The project will load, allowing the user to build and debug it from the Quickstart menu. There are no changes required for this example project. You can investigate the code by opening the C-source module hello_world.c (it is in the Source group in the Project Explorer). You can scroll down the code to find main().

 

Figure 9. Explore the code by opening the C-source module hello_world.c.

 

When you are ready to build and debug the project, make sure first that you select the project-name lpcxpresso55s69_hello_world in the Project Explorer view. Then connect your lpcxpresso55s69 evaluation board to your host computer. Connect a USB micro cable into the connector labeled Debug Link on the board. Your host computer will install the necessary drivers: this may take up to one minute.

Clicking Debug in the Quickstart view. The code will be built (compiled and linked), and then the Debugger will attempt to connect to the lpcxresso55s69 evaluation board. 

MCUXpresso IDE will make a probe discovery and will find the LPC-LINK2 debug probe fitted to the lpcxpresso55s69: 

 

MCUXpresso IDE will make a probe discovery and will find the LPC-LINK2 debug probe fitted to the lpcxpresso55s69

Figure 10. MCUXpresso IDE will find the LPC-LINK2 debug probe fitted to the lpcxpresso55s69.

 

Select the probe, and click [OK] to continue. These lpcxpresso55s69 projects are built for a dual-core LPC55S69 microcontroller. In most cases, they are targeted at Core 0, and so select Device 0 and click [OK].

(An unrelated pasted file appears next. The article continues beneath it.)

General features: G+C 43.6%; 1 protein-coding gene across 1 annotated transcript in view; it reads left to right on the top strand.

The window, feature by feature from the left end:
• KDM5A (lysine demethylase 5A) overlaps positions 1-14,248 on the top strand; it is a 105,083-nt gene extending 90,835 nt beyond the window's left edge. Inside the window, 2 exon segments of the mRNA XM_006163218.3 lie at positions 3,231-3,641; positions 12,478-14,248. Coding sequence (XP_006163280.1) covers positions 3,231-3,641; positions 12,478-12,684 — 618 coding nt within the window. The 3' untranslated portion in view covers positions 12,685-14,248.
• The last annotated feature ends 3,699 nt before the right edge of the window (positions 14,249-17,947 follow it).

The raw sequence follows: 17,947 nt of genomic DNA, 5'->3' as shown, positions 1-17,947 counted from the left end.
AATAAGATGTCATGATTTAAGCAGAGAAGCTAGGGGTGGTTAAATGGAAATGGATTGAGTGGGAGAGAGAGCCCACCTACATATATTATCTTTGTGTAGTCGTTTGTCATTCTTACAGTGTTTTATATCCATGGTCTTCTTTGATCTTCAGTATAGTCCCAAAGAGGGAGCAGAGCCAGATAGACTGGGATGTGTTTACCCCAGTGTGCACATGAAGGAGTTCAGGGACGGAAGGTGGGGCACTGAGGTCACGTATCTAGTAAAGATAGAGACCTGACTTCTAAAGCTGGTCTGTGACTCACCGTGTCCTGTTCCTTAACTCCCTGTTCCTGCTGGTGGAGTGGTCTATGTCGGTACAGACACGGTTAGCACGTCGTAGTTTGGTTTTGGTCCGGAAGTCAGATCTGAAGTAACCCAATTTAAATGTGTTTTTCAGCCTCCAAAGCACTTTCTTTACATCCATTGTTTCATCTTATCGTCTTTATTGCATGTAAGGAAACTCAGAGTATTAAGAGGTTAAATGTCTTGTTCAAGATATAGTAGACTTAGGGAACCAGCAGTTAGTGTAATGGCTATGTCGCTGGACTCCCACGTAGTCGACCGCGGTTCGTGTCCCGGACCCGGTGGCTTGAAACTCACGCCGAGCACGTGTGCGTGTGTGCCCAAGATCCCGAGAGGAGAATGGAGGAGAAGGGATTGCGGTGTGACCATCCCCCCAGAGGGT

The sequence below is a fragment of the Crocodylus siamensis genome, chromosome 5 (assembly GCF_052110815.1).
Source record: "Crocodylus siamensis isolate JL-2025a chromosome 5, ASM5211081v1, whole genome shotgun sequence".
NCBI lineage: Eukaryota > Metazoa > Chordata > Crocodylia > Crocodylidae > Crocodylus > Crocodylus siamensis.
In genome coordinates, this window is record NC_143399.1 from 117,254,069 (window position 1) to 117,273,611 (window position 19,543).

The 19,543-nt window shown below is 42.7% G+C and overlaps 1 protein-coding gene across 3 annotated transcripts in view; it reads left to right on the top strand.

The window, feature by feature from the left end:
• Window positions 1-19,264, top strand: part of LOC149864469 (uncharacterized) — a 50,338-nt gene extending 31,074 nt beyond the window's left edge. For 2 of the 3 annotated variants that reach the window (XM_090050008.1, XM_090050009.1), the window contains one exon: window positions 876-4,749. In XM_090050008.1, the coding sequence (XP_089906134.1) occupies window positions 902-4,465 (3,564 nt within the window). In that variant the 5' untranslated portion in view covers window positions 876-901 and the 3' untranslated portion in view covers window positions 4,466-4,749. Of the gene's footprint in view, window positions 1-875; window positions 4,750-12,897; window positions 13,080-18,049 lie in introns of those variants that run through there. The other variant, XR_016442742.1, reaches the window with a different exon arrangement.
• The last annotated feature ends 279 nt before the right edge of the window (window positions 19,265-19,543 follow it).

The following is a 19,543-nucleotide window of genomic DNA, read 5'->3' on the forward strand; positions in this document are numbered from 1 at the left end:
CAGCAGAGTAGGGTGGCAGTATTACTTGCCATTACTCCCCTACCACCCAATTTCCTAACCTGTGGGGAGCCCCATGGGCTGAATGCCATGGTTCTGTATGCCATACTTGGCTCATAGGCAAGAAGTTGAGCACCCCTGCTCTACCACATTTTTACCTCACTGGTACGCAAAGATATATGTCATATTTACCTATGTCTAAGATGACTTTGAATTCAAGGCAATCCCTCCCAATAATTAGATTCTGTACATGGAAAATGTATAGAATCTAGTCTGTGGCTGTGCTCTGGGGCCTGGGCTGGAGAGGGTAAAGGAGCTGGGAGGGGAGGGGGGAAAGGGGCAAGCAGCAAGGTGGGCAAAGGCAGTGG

MCUXpresso IDE then loads the debug file into the debugger and flashes the code image into the lpcxpresso55s69. The debugger will automatically run the code (through all of the low-level startup code), stopping at the first line of main(). You can run the code with the ‘Resume’ icon (green arrow) or simply press hotkey F8. Since the project is written to print the string “hello world.” you will see this printed into the Console view in the Debug perspective. You may wish to explore what the code does after printing the hello world string. 

When you are done in the debugger, click the red ‘Stop’ / Terminate icon to stop the code, close the debugger and return to the Develop perspective.

 

The Next Steps

MCUXpresso IDE is a powerful development environment for NXP microcontrollers. In addition to the standard features that we used in this article (compiler, debugger, flashloader, SDK examples) It has a comprehensive set of tools included to help us configure the pins, clocks, and peripherals on the microcontroller. Each tool presents a graphical approach to configuring the component, and will then generate the necessary ‘C’ source code *.c and *.h.

There is not space to provide a tutorial for all of these essential tools in this article, however, interested readers can watch my embeddedpro online tutorials. Or if reading is more your thing, then there are also MCUXpresso IDE tutorials available covering tools and more.